Overcoming Challenges on Remote Teams: Part 2

Overcoming Challenges on Remote Teams Part 2

In the first part of the series, we looked at some of the issues that arise when working with remote teams, as well as suggestions for getting your small group on the same page. To be successful, your remote team must figure out how to create unity. It is only when everyone is working in tandem in the right ways we can achieve efficiency.

Here are a few suggestions:

* Be available.

It is essential to build trust. Naturally, this is more challenging for a remote team than walking to someone’s desk or office. Utilizing technologies to mimic ad-hoc conversations like Instant messaging, Skype videos, and Facetime could be helpful.

* Balance availability by allowing for respectful interruptions.

Being always available could result in disruption to productivity and in constant distractions. It’s simple to enable instant messaging, or random Skype calls to increase that. Thus, team members must find a way to balance the way they utilize technology to access the information they require and still be respectful of how they interact with each other – much like you do in a work environment. If possible, set aside times to talk with one another, keep your calendars current to let others know when you’re available and not, and utilize “time-outs” to allow people can turn off their emails, instant messaging as well other devices to focus on their work.

Set up a schedule for formal communication. This includes having a regular timetable for meetings and having other processes in place to exchange information and coordinate projects.

* Reserve the time

and funds to get together in person every quarter or more often in order to increase cohesion and trust.

See also  4 Essential Elements to Building Trust Within Your Team

Be more mindful of your tone

both in email and on the phone as you would in the person. Without the ability to discern how you speak, it’s possible for people to misinterpret your words.

Make use of technology to share information about your project.

Collaboration tools like Basecamp and 37 Signals allow users to transfer files to alleviate problems with versioning and manage their efforts in a central location without the need to download any software.

* For critical communications

make a call. There is nothing better than talking one-on-one.

* Take extra time to contact those in your group.

In meetings, make positive remarks like “I’m excited to be working together in this.” Be sure to reach out to team members with no particular reason other than to communicate. If you have the chance to attend a meeting, Make it a point to be together.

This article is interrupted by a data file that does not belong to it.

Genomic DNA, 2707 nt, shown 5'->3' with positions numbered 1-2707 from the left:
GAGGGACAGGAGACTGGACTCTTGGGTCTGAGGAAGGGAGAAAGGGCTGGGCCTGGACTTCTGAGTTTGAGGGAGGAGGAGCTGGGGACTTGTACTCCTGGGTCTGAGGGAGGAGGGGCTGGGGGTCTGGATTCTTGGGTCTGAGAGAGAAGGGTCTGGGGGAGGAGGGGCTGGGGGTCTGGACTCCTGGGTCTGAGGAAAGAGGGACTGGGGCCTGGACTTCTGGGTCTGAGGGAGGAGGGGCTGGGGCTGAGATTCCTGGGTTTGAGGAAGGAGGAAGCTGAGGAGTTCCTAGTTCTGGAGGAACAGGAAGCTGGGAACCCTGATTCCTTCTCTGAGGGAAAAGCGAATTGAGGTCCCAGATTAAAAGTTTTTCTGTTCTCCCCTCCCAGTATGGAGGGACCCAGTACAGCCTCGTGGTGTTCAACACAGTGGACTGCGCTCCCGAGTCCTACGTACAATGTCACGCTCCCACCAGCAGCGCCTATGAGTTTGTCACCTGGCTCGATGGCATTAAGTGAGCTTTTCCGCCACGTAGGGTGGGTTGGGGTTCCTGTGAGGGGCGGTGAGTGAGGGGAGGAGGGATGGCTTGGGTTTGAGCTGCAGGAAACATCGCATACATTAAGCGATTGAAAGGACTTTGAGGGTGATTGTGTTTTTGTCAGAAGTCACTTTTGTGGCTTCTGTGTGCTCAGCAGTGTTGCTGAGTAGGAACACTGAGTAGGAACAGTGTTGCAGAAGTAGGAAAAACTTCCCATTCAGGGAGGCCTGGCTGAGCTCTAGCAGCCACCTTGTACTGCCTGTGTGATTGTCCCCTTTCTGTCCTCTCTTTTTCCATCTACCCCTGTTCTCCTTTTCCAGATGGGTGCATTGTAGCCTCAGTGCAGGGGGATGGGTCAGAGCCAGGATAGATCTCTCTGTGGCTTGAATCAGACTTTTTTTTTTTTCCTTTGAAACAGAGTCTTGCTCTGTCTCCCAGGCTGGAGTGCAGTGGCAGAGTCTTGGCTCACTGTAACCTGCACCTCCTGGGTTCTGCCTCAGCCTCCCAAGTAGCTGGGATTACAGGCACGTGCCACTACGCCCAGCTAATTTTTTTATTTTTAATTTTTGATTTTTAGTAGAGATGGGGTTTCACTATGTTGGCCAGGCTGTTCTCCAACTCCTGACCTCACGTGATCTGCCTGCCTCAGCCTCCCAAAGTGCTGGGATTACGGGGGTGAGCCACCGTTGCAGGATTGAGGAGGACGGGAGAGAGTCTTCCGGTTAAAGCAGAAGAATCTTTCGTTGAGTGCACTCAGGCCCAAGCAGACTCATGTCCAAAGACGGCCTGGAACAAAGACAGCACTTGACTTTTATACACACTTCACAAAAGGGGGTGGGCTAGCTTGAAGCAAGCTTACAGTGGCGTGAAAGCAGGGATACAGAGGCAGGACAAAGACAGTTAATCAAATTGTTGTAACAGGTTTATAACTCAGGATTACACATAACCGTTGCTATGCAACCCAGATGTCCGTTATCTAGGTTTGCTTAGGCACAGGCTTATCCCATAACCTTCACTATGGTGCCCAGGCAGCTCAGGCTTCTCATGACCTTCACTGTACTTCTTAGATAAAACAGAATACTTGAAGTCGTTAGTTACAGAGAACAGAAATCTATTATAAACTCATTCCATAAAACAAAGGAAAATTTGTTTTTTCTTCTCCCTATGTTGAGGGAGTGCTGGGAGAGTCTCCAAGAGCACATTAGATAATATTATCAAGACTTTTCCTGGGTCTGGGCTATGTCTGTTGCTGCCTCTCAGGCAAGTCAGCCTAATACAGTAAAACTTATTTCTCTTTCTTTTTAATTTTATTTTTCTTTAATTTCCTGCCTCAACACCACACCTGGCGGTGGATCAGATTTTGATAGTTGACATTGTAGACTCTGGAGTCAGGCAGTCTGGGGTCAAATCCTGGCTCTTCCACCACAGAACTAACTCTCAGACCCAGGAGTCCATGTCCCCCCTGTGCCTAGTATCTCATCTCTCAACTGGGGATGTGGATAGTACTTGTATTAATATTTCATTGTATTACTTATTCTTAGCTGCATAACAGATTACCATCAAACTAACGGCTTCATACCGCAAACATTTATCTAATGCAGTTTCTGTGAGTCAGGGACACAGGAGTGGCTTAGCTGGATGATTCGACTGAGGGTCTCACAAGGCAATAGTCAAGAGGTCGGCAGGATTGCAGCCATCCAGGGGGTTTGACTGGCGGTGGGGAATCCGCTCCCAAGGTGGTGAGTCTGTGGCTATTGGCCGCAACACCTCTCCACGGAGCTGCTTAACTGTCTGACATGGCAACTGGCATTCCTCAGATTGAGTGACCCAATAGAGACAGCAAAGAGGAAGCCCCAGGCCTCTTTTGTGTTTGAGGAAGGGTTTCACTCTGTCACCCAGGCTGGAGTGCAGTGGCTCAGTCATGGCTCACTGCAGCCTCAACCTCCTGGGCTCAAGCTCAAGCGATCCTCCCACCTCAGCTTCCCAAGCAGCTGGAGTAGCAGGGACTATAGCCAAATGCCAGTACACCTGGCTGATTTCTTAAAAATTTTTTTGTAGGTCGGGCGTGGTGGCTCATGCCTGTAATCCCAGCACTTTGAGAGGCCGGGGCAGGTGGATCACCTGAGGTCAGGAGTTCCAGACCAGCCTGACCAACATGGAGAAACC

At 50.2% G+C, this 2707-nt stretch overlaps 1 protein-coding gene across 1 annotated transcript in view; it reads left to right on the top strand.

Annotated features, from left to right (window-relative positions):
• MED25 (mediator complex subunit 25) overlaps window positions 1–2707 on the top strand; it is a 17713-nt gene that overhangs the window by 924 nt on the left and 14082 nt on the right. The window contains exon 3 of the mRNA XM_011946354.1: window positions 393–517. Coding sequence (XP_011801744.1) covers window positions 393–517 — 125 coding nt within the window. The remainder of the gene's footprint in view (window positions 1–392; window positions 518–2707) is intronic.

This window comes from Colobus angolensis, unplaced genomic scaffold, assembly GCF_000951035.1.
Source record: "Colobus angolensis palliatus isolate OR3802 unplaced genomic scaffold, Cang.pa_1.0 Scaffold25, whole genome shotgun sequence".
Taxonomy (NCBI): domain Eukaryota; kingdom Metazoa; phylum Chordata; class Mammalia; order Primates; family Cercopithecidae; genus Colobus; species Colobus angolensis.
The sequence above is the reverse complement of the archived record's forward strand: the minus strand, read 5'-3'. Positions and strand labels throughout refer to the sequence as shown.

Make use of technology to reduce the gap in distance.

If you’ve got the money to do so, you should consider technologies for videoconferences or telepresence. If you have a smaller budget, then you should feel webinars. If you’re not able to afford it, then you should consider using Skype as well as Facetime.

Be aware of the cultural differences between you by having an open discussion about your preferred communication style and then defining the needs of each team member on a personal level.

• Understand your style of listening.

Listening to remote teams plays a crucial role since most teamwork is carried out through teleconference. There are different ways of hearing, and each has strengths and drawbacks. Knowing your personal style of listening will allow you to identify your weaknesses and the possibilities to boost team cohesion.

See also  3 Reasons to Delegate

Watch out for Part 3, in which I’ll offer suggestions on the importance of having processes that are disciplined for remote teams.

Sal Silvester is the founder and president of 5.12 Solutions (five-twelve) and the author of the Ultimate Goal Setting Guide and the new book Generating Team Member Commitment: The Four Keys for Leaders in the Emerging Stage to get it and keep it.

Teamwork and leadership are Sal’s love, and his unique viewpoint is a result of his experiences over the past 18 years of being an Army Officer, a senior executive at Accenture, and the co-founder of 5.12 Solutions. He has managed and led teams in the deserts of Kuwait as well as The mountains in Turkey and at the workplaces of a variety of clients working on the improvement of processes, organizational transformation as well as training initiatives.



Related Posts